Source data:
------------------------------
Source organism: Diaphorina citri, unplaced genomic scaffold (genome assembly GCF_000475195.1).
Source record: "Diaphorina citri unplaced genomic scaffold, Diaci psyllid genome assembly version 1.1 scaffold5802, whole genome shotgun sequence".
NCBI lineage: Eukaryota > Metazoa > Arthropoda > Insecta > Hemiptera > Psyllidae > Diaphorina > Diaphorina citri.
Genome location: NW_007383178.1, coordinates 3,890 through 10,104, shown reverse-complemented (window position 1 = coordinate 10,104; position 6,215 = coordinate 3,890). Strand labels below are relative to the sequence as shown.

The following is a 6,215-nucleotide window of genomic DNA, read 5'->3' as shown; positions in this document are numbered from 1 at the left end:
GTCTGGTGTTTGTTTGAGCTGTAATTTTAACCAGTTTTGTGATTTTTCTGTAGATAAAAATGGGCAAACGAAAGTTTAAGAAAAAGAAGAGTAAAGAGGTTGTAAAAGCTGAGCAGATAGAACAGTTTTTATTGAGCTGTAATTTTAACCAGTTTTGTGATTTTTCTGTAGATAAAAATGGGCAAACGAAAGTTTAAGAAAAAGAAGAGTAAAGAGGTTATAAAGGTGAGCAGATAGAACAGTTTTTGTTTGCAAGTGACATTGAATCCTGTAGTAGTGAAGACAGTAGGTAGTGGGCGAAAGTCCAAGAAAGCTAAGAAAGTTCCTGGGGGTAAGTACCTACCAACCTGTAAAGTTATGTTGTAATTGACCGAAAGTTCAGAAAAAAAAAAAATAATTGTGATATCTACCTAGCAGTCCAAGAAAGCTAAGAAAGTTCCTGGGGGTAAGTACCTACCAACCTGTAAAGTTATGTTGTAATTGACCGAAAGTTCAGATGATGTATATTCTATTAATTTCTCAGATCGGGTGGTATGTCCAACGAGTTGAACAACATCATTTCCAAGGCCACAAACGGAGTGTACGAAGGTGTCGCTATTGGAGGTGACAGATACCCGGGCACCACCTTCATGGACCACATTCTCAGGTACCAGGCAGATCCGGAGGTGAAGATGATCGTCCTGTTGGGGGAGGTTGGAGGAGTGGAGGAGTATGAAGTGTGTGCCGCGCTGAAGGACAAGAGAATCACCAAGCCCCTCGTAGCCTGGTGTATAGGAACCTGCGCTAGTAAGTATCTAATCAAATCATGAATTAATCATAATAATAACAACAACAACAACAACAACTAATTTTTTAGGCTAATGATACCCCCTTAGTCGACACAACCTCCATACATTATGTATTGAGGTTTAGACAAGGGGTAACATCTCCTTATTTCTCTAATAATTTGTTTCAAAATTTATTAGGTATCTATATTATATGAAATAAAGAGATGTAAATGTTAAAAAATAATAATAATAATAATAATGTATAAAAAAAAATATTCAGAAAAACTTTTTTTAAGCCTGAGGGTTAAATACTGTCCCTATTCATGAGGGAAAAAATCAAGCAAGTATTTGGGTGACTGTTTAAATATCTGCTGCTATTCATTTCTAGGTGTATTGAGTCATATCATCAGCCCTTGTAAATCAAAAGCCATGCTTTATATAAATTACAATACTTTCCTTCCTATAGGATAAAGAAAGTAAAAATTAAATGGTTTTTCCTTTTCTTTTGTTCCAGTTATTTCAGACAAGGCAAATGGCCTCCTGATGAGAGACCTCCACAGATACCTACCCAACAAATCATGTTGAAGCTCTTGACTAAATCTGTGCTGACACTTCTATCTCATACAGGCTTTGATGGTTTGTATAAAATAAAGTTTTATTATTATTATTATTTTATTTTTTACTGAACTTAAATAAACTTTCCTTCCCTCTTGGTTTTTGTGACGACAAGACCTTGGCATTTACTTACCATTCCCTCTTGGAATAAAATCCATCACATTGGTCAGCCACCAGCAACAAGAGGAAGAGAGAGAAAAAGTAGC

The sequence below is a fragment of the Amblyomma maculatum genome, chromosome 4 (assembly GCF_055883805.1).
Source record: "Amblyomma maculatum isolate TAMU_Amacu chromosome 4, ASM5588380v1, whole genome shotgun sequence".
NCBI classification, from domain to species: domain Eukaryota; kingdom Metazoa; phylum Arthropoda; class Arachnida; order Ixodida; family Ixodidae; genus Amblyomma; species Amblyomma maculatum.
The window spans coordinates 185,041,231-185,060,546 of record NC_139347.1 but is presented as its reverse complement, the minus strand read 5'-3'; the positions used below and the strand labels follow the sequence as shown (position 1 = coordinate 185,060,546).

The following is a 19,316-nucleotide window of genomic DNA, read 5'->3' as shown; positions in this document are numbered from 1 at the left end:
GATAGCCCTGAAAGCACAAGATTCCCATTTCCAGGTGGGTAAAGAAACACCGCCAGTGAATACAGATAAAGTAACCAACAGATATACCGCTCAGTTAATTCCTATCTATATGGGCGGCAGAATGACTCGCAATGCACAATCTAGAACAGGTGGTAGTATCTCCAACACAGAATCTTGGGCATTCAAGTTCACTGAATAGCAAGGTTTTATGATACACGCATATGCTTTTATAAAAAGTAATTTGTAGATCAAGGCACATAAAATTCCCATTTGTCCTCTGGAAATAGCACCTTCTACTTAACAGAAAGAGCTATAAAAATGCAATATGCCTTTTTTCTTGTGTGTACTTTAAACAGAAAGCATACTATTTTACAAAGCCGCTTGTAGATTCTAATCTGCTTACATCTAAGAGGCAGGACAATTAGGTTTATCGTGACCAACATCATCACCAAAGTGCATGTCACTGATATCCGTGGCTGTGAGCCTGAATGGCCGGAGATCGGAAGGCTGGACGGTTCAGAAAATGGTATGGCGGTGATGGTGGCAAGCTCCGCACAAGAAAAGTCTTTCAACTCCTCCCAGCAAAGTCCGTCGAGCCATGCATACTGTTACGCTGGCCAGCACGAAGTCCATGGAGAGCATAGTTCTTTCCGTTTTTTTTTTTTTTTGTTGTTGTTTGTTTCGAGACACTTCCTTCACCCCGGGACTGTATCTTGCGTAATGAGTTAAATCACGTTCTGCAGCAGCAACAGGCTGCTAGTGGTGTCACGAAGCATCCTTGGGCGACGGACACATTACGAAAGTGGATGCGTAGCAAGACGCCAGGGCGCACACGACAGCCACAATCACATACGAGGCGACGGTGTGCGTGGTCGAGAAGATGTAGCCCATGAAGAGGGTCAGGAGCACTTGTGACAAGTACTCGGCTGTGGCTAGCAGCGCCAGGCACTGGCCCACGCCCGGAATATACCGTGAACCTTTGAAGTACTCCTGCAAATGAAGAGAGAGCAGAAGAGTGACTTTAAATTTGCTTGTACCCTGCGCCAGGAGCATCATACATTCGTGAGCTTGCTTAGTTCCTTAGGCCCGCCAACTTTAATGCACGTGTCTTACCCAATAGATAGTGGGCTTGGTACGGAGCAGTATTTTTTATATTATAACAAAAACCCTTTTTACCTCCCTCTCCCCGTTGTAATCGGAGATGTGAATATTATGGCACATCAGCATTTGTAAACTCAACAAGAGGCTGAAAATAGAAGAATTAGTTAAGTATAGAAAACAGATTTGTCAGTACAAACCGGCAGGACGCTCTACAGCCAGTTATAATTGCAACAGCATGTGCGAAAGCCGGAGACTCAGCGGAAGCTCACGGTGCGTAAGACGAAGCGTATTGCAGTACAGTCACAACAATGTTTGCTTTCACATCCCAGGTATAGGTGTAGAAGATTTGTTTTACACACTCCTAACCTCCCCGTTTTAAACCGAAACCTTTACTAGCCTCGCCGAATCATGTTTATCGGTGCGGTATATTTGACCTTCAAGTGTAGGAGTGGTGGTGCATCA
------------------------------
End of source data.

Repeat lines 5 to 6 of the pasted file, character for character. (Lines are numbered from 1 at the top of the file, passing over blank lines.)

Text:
The following is a 6,215-nucleotide window of genomic DNA, read 5'->3' as shown; positions in this document are numbered from 1 at the left end:
GTCTGGTGTTTGTTTGAGCTGTAATTTTAACCAGTTTTGTGATTTTTCTGTAGATAAAAATGGGCAAACGAAAGTTTAAGAAAAAGAAGAGTAAAGAGGTTGTAAAAGCTGAGCAGATAGAACAGTTTTTATTGAGCTGTAATTTTAACCAGTTTTGTGATTTTTCTGTAGATAAAAATGGGCAAACGAAAGTTTAAGAAAAAGAAGAGTAAAGAGGTTATAAAGGTGAGCAGATAGAACAGTTTTTGTTTGCAAGTGACATTGAATCCTGTAGTAGTGAAGACAGTAGGTAGTGGGCGAAAGTCCAAGAAAGCTAAGAAAGTTCCTGGGGGTAAGTACCTACCAACCTGTAAAGTTATGTTGTAATTGACCGAAAGTTCAGAAAAAAAAAAAATAATTGTGATATCTACCTAGCAGTCCAAGAAAGCTAAGAAAGTTCCTGGGGGTAAGTACCTACCAACCTGTAAAGTTATGTTGTAATTGACCGAAAGTTCAGATGATGTATATTCTATTAATTTCTCAGATCGGGTGGTATGTCCAACGAGTTGAACAACATCATTTCCAAGGCCACAAACGGAGTGTACGAAGGTGTCGCTATTGGAGGTGACAGATACCCGGGCACCACCTTCATGGACCACATTCTCAGGTACCAGGCAGATCCGGAGGTGAAGATGATCGTCCTGTTGGGGGAGGTTGGAGGAGTGGAGGAGTATGAAGTGTGTGCCGCGCTGAAGGACAAGAGAATCACCAAGCCCCTCGTAGCCTGGTGTATAGGAACCTGCGCTAGTAAGTATCTAATCAAATCATGAATTAATCATAATAATAACAACAACAACAACAACAACTAATTTTTTAGGCTAATGATACCCCCTTAGTCGACACAACCTCCATACATTATGTATTGAGGTTTAGACAAGGGGTAACATCTCCTTATTTCTCTAATAATTTGTTTCAAAATTTATTAGGTATCTATATTATATGAAATAAAGAGATGTAAATGTTAAAAAATAATAATAATAATAATAATGTATAAAAAAAAATATTCAGAAAAACTTTTTTTAAGCCTGAGGGTTAAATACTGTCCCTATTCATGAGGGAAAAAATCAAGCAAGTATTTGGGTGACTGTTTAAATATCTGCTGCTATTCATTTCTAGGTGTATTGAGTCATATCATCAGCCCTTGTAAATCAAAAGCCATGCTTTATATAAATTACAATACTTTCCTTCCTATAGGATAAAGAAAGTAAAAATTAAATGGTTTTTCCTTTTCTTTTGTTCCAGTTATTTCAGACAAGGCAAATGGCCTCCTGATGAGAGACCTCCACAGATACCTACCCAACAAATCATGTTGAAGCTCTTGACTAAATCTGTGCTGACACTTCTATCTCATACAGGCTTTGATGGTTTGTATAAAATAAAGTTTTATTATTATTATTATTTTATTTTTTACTGAACTTAAATAAACTTTCCTTCCCTCTTGGTTTTTGTGACGACAAGACCTTGGCATTTACTTACCATTCCCTCTTGGAATAAAATCCATCACATTGGTCAGCCACCAGCAACAAGAGGAAGAGAGAGAAAAAGTAGC